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close this book19. What Are Maternal Health Policies in Developing Countries and Who Drives Them? A Review of the Last Half-century
close this folderInternational Maternal Health Actors and Policies
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International Actors

In the first half of the 20th century, there were approximately 60 nation states, and many of the countries now classified as developing countries, especially the poorest, were colonies or protectorates (Zapata & Godue, 1997). The main international actors in health were the colonizing countries, a few international organizations (e.g. the International Sanitary Conference, or the Pan American Sanitary Bureau), foundations (e.g. the International Health commission of the Rockefeller Foundation) and missions. Most tropical medicine or international health efforts were geared around war and trade (Zapata & Godue, 1997) and oriented around the protection of the colonizing population and it its workforce (Jolly 1997).

During this period, little attention was given to maternal health internationally, except occasionally where colonized populations appeared to be declining, as for example in Fiji (Jolly 1997, Jolly 1997b) and Tanganyika. By the start of the 20th century, however, (Manderson 1997) shows how in Malaya for example, English colonists wives’ concern with their own maternity flowed over into concerns with the maternity and mothering of other women, and services were developed in response, in this case by the colonial government. In other settings, such services were largely provided by missions5 [see for example in Africa (Chintu & Susu 1994, Beinart 1992, Vaughan 1991) or in Papua New Guinea (Denoon 1989)].

The WHO was founded in 1948 to promote and protect the health of all people. It was built on the premise of building sovereign nation states and intended to function as an inter-governmental institution. In the report of the first 10 years of WHO, maternal and child health is a clearly identified area of action and a chapter is devoted to it (WHO 1958). The major thrust in the 1950s was providing technical support to training sufficient number of personnel (including domiciliary training for midwives in order to raise the standards of home births), creating administrative divisions of maternal and child health within national health systems, and integrating maternal and child health services with general health services.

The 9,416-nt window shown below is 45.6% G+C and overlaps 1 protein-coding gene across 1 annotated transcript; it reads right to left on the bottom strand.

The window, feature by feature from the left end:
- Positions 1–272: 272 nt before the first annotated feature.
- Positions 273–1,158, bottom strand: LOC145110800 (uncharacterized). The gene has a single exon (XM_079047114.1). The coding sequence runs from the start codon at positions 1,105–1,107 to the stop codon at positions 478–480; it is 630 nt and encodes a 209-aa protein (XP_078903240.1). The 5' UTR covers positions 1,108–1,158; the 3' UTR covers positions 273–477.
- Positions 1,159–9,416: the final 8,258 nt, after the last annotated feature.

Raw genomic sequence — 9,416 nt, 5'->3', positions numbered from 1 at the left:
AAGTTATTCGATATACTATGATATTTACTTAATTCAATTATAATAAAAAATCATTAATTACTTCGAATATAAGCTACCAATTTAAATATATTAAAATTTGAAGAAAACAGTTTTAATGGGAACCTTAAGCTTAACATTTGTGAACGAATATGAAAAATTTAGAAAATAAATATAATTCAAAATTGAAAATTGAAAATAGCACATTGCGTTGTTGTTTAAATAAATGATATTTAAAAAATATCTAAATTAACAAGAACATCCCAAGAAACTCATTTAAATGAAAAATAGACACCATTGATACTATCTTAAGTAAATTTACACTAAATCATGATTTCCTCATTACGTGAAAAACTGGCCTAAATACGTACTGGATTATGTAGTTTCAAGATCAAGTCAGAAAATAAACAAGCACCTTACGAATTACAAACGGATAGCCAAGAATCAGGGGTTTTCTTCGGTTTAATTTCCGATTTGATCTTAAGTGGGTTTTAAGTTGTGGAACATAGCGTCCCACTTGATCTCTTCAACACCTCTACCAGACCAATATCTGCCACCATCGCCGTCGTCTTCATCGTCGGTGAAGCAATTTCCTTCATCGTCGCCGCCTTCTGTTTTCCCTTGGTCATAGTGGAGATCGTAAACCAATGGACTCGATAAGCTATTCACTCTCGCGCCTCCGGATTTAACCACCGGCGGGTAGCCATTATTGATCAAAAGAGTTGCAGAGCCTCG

International co-operation in maternal health started somewhat later, mostly in the mid-1960s, when Western donor countries and international agencies first started to fund maternal and child health (MCH) programmes of national Ministries of Health. However, in the report of WHO’s second 10 years (1958-67) overlapping this period, maternal health features much less than previously (WHO 1968).

By the 1970s, the family planning movement influenced those involved in maternal health. WHO clearly adopted and prioritised a family planning strategy (WHO 1974). For other actors too, such as UNICEF or USAID, the focus and funding of MCH was actually geared to child health and family planning (Rosenfield & Maine 1985). WHO remained a key actor in maternal health the late 1970s and early 1980s as a new health-care ideology was promoted for developing countries. This involved switching towards PHC and the proposal of “Health For All by the Year 2000” (WHO 1978). WHO’s approach to maternal health in the mid-1980s advises training TBAs as one of the most cost-effective strategies to reduce maternal mortality and morbidity (Belsey 1985). TBA training programmes also drew considerable support and funds from UNICEF, UNFPA and USAID, among others, especially since the latter two agencies had a further interest in using TBAs as family planning workers.